An important step in the development of a complex electronic system is that of verification, which may be used to verify the functional operation of a logic design for an integrated circuit. Traditionally, integrated circuits have been designed on a computer at a relatively high level of abstraction, typically in a hardware definition language such as VHDL or Verilog. Software tools, known as compilers, are then used to generate simulation models for the integrated circuits that can be executed on a logic simulator computer program to simulate the reactions of such circuits to various input conditions. By simulating the functional operation of an integrated circuit, potential errors or faulty logic can be identified and corrected in the high level logic design. Simulation is then rerun until the logic design functions as desired.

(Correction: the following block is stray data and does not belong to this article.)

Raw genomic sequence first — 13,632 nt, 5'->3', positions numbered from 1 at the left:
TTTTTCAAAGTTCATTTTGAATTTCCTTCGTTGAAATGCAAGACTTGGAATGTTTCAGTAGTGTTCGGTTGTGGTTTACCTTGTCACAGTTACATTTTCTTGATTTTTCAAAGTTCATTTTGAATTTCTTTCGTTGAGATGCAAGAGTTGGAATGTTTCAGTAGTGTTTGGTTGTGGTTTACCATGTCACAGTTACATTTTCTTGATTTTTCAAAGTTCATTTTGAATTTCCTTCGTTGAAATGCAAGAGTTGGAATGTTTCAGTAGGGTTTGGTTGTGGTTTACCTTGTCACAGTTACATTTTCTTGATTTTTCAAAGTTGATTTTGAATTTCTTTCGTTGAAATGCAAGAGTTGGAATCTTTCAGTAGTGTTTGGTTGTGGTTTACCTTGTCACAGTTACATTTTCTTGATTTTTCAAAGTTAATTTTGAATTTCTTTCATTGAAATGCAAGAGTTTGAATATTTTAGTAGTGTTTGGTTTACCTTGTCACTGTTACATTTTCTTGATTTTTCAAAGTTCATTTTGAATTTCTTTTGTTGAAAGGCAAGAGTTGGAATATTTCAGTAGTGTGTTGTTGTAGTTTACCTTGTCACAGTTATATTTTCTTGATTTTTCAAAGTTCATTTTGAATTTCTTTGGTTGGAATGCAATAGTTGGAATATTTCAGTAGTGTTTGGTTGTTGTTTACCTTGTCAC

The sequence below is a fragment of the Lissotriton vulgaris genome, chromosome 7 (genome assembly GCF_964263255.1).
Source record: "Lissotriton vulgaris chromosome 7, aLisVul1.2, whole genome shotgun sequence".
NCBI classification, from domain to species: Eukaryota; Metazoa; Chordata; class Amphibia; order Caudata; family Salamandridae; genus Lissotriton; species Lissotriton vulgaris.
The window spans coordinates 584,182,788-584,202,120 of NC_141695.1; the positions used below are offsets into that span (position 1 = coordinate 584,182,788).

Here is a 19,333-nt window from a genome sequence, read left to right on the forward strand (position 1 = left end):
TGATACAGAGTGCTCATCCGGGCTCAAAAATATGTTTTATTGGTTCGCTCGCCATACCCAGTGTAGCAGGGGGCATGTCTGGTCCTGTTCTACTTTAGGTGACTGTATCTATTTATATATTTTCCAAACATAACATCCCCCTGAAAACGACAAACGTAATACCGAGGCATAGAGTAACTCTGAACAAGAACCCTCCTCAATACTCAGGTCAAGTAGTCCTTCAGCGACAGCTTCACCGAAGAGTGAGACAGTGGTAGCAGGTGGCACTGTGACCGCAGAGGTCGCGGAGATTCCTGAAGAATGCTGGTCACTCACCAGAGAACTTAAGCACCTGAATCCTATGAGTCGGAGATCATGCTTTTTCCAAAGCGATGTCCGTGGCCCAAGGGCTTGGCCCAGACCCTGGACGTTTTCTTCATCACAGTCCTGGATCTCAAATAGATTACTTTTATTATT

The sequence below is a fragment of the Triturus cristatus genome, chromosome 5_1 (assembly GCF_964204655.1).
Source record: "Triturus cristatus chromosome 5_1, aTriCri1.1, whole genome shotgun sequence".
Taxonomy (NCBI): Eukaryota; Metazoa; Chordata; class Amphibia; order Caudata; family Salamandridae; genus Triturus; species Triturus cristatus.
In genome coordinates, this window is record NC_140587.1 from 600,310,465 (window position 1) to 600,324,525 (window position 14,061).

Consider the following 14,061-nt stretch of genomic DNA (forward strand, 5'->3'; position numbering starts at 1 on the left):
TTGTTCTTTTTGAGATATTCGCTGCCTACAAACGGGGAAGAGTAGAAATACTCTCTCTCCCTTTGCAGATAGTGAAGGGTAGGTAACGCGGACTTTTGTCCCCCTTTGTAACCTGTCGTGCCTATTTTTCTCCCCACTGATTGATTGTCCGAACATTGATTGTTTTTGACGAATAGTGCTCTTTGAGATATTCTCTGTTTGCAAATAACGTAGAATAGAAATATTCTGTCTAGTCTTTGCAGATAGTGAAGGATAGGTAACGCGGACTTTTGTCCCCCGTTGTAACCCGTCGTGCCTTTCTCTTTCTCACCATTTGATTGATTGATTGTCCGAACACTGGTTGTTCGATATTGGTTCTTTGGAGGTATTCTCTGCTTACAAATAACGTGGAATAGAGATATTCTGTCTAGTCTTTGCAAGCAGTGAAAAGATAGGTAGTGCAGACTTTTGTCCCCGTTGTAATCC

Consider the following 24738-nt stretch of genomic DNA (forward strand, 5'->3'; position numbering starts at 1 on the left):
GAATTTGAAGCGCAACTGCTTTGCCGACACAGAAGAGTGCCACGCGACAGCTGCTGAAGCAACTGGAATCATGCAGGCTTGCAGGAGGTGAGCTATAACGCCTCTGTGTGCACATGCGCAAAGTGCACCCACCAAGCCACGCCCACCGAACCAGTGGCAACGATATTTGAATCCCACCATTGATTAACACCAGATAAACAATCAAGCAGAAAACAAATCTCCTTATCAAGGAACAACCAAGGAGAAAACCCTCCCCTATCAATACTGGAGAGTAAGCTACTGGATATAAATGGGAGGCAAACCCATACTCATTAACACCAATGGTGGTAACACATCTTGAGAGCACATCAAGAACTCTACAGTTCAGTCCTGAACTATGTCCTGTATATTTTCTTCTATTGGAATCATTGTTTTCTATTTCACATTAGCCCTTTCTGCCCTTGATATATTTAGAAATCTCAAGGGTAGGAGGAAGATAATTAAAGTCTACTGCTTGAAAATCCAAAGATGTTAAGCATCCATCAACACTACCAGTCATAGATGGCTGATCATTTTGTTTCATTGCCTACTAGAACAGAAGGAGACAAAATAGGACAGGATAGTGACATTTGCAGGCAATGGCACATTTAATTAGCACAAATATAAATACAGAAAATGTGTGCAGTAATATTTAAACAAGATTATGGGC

However, with the increasingly complex nature of many logic designs, software-based simulation is often too time consuming and inefficient. As a result, a significant amount of development effort has been directed toward hardware-based verification environments such as hardware-based logic simulators. Logic simulation of a logic design is often performed using a massively parallel hardware-based simulation accelerator incorporating hundreds or thousands of “logic processors” that are used to simulate, in hardware, the various functional components of a logic design. The logic processors can be specifically designed to efficiently simulate various functional components, and thus permit the simulation of potentially millions of logic gates in substantially less time than would be required for software-based simulation.